Skully Technologies has risen from its grave of fraud and failure to finally begin production of the company's Fenix AR helmet.
Skully's story began in 2014 with founders Marcus and Mitch Weller and an Indiegogo campaign to fund the production of a high-tech smart helmet known as the AR, which stands for "augmented reality." Priced at $1,500 they weren't cheap, but they promised a heads-up display, Bluetooth, rear-view camera, and a visor that tints automatically. Over $2 million was raised by 1,940 backers who pre-ordered the helmets, as well as $14.95 million from two other investors. We were rather impressed with the helmet we looked at.
The helmets that were promised for delivery in 2015 never showed up. The Wellers left the company the following year, and Skully soon went under. No further helmet production was planned, leaving those who had pre-ordered one high and dry. To make matters worse, a lawsuit soon accused the Wellers of spending the company's money on cars, bikes, and even strippers instead of putting the helmet into production. (See update below.) It seemed that Skully was dead for good.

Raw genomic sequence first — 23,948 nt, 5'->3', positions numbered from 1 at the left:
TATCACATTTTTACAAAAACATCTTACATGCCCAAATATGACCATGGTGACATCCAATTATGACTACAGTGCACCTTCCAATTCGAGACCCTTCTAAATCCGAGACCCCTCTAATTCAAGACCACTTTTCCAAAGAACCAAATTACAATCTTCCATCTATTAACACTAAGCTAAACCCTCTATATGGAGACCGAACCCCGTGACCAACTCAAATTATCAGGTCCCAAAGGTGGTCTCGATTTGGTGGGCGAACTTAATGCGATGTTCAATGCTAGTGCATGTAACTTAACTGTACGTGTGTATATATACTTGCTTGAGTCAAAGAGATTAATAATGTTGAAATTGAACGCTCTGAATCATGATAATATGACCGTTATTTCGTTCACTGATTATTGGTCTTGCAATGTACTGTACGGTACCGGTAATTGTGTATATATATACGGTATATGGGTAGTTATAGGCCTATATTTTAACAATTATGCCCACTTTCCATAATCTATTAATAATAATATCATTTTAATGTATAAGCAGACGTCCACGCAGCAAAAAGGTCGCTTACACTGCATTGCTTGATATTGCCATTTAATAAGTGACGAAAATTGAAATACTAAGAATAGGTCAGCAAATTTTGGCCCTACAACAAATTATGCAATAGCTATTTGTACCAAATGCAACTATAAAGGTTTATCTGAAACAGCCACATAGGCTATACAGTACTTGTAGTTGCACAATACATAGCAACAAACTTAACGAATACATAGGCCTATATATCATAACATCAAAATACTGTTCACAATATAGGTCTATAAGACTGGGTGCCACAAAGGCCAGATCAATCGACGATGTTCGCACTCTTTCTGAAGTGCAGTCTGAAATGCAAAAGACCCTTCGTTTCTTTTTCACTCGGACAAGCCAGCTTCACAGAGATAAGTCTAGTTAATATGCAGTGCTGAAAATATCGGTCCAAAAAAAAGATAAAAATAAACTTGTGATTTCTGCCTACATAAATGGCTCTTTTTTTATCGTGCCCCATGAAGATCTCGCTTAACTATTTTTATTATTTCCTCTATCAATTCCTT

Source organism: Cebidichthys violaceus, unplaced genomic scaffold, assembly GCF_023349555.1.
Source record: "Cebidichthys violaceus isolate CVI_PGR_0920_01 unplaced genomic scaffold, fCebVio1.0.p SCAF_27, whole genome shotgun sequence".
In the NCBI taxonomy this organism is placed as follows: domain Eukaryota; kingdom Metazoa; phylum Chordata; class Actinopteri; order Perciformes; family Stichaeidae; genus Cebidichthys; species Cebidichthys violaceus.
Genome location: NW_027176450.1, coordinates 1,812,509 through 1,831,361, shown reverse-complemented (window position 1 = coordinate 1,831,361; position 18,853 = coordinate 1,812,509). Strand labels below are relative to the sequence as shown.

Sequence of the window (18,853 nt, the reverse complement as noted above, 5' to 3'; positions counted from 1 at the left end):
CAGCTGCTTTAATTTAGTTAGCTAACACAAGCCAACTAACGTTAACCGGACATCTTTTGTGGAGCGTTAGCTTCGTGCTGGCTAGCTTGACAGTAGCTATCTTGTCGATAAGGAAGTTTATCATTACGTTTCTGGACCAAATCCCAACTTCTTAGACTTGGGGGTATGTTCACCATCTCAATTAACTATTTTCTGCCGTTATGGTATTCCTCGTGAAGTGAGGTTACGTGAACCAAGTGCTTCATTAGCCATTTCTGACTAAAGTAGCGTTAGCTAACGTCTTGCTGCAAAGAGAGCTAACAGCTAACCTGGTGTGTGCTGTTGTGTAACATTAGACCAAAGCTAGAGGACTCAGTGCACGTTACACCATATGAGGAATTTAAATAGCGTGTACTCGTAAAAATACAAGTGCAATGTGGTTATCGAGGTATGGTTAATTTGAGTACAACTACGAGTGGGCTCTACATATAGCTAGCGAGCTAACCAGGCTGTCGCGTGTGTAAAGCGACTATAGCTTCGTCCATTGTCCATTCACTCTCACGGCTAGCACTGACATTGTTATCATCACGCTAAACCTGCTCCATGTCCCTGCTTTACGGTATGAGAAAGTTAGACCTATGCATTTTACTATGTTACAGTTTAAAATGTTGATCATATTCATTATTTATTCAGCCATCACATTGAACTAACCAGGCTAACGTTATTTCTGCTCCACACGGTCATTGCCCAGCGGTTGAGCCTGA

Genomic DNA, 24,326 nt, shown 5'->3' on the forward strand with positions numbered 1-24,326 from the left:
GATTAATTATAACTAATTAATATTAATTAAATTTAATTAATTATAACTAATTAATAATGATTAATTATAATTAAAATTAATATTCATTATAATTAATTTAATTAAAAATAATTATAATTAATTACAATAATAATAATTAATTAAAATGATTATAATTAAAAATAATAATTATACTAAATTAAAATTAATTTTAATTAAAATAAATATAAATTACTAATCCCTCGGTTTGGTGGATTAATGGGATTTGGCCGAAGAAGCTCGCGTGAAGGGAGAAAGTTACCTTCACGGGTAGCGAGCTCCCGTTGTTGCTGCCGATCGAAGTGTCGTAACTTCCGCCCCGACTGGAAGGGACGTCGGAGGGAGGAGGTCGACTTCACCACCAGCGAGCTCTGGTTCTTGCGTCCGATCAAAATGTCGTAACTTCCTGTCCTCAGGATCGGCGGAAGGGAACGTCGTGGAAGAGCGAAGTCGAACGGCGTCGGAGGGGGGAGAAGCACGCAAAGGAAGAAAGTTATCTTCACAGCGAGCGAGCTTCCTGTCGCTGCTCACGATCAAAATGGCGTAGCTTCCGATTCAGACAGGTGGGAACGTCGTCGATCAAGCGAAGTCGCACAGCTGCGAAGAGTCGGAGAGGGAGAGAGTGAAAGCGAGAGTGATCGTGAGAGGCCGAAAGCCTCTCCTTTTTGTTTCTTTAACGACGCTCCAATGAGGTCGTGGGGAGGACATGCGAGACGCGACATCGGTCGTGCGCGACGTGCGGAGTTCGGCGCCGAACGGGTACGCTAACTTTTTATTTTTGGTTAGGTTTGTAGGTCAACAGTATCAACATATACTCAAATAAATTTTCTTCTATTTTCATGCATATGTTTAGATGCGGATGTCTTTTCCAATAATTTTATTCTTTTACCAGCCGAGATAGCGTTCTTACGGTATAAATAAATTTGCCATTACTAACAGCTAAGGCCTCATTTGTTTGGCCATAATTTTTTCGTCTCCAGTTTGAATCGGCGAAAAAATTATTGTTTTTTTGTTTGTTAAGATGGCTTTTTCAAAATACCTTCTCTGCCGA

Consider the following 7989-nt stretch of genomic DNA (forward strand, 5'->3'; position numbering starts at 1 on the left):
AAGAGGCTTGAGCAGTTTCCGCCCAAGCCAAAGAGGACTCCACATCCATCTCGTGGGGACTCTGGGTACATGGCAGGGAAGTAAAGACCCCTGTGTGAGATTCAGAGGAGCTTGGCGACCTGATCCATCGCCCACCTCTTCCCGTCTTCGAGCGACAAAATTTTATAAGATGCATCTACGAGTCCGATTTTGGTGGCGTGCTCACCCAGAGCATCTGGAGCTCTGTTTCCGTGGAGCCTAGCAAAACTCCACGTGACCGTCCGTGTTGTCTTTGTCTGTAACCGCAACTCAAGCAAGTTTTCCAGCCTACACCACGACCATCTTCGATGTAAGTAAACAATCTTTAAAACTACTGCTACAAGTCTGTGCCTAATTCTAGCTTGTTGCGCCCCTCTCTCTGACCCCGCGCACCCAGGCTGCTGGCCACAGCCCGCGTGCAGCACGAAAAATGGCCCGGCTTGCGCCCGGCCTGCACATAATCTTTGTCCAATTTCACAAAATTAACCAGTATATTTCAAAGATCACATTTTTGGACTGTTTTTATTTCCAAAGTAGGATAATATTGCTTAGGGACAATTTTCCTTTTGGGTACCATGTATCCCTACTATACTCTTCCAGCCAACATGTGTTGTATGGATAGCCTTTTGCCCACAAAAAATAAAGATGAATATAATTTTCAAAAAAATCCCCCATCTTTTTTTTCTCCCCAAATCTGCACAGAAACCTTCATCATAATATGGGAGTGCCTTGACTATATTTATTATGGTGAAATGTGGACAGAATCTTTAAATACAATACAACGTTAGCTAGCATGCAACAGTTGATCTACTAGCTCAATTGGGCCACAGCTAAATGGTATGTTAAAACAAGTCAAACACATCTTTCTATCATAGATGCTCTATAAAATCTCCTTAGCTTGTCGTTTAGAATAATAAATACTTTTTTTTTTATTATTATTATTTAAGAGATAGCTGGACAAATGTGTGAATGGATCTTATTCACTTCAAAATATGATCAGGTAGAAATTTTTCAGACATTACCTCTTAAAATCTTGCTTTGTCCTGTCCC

Last year, however, investor Ivan Contreras bought the rights and remaining assets of Skully and began to rebuild the company using $3 million of his own money. Not only does he seem dedicated to putting the renamed Fenix AR into production, but he is also determined to fulfill the company's previous incarnation to its original customers.
A page on Skully's website, titled Make It Right, reads, "Skully Technologies is unrelated to the former Skully, Inc., which filed bankruptcy and is no longer in business. Although Skully Technologies has no formal obligation to the customers of the now-defunct Skully, Inc., we recognize that hundreds of Skully helmet enthusiasts around the world have contributed to this product and were understandably disappointed that they never received one. We are determined to make this right."
In other words, Skully's new incarnation is an entirely new business entity and has no legal obligation whatsoever to customers of the previous company, but intends to do right by them anyway. Some have criticized Contreras for keeping the much-maligned Skully name for the new company, but his commitment to past customers who never received their helmets might just salvage Skully's name and reputation. This may help Skully attract new customers and create a successful, sustainable business.
(Update: Mitchell Weller brought to my attention an article on SiliconValley.com verifying that the plaintiff in the lawsuit against the Wellers, an ex-employee, withdrew her accusations earlier this year as being "totally without merit" based on evidence brought forth in preparation for the trial.)